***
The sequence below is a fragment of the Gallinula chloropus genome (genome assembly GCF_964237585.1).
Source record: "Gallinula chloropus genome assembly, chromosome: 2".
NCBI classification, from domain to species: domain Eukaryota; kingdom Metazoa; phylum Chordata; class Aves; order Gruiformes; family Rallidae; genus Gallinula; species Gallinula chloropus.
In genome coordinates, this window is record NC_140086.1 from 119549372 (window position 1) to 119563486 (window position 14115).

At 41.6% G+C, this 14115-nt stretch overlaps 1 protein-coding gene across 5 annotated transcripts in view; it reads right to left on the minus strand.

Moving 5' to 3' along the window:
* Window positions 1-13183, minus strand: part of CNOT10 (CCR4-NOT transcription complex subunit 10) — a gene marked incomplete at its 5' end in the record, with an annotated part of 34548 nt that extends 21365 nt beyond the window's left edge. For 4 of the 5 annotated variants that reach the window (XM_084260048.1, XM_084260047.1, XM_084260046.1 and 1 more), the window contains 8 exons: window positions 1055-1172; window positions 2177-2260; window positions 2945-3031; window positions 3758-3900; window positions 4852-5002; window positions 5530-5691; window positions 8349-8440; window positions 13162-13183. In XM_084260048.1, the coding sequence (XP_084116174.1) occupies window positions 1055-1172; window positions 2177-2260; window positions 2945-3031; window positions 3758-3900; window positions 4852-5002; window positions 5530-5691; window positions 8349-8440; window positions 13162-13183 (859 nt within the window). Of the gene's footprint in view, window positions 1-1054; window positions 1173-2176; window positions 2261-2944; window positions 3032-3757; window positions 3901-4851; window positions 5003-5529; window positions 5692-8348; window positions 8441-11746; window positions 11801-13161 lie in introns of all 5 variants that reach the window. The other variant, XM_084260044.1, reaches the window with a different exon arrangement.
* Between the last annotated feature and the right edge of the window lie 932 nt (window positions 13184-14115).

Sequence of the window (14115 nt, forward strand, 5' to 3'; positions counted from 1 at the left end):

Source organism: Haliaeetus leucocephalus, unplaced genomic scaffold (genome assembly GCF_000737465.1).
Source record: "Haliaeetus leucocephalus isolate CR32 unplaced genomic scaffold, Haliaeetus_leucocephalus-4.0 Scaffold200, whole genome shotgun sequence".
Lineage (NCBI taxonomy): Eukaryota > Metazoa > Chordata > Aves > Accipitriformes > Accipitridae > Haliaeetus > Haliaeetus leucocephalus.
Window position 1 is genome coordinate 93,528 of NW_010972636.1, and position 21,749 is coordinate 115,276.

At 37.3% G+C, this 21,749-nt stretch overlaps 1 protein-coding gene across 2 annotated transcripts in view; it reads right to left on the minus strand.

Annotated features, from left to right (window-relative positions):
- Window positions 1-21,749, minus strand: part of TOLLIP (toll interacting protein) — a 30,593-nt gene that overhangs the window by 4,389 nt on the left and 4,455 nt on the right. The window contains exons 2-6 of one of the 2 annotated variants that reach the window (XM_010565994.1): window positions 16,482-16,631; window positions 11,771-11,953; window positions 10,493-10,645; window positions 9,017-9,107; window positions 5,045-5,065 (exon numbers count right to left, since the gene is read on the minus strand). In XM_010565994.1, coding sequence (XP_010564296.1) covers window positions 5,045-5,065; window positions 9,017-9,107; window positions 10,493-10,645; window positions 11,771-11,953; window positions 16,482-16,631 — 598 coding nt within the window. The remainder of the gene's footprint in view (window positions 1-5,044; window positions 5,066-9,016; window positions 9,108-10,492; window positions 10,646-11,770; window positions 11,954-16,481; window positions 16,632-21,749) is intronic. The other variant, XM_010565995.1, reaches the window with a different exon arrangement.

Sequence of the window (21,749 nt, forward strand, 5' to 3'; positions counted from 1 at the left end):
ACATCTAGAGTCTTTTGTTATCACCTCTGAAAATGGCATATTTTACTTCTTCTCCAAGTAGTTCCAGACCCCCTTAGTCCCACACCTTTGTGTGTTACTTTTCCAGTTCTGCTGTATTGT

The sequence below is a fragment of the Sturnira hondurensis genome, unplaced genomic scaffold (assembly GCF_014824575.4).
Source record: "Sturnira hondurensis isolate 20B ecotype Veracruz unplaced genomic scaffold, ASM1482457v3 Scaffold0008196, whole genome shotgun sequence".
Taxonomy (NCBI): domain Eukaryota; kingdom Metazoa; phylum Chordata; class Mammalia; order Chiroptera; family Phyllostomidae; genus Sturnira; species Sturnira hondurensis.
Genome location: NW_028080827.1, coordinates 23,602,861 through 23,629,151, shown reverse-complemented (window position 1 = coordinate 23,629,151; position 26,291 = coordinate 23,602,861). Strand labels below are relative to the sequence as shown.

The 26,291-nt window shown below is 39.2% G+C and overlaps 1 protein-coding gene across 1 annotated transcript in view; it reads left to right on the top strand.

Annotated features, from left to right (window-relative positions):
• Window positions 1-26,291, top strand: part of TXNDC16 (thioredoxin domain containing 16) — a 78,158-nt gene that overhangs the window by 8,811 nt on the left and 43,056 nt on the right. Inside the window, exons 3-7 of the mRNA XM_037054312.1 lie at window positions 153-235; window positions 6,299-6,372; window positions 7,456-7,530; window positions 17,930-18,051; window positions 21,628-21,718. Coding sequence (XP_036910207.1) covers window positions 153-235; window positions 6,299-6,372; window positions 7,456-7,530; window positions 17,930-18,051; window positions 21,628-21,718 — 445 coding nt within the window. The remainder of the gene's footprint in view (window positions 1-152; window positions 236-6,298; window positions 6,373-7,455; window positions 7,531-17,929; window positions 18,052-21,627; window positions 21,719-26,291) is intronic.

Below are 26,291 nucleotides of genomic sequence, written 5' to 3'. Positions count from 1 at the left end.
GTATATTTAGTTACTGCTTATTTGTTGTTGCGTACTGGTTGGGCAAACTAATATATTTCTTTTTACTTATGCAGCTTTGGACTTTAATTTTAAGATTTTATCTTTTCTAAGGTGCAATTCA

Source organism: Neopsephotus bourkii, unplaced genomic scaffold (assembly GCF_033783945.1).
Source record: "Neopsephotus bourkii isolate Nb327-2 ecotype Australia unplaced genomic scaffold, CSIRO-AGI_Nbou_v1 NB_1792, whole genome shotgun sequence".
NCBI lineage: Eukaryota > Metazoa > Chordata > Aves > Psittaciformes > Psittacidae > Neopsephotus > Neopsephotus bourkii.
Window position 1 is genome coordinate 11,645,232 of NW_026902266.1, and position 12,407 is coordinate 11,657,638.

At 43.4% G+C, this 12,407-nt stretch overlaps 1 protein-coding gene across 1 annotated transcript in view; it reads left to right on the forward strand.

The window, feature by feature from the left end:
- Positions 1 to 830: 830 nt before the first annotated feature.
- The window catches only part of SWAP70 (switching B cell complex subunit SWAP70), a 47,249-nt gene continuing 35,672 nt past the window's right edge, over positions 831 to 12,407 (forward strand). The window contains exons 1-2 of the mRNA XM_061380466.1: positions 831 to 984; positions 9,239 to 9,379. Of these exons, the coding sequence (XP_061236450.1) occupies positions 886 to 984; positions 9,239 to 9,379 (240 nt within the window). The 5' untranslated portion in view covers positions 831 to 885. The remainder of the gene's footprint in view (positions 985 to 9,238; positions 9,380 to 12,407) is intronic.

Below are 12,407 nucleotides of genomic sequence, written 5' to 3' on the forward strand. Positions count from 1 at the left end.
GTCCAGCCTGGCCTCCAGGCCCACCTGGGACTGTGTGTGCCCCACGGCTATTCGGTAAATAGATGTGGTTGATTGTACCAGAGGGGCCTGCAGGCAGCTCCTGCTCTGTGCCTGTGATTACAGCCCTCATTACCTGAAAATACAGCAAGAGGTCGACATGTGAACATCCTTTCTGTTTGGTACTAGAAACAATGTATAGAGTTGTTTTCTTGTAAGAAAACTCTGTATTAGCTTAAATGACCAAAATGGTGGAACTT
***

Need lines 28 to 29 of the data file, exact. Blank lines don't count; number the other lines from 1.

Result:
Source organism: Neopsephotus bourkii, unplaced genomic scaffold (assembly GCF_033783945.1).
Source record: "Neopsephotus bourkii isolate Nb327-2 ecotype Australia unplaced genomic scaffold, CSIRO-AGI_Nbou_v1 NB_1792, whole genome shotgun sequence".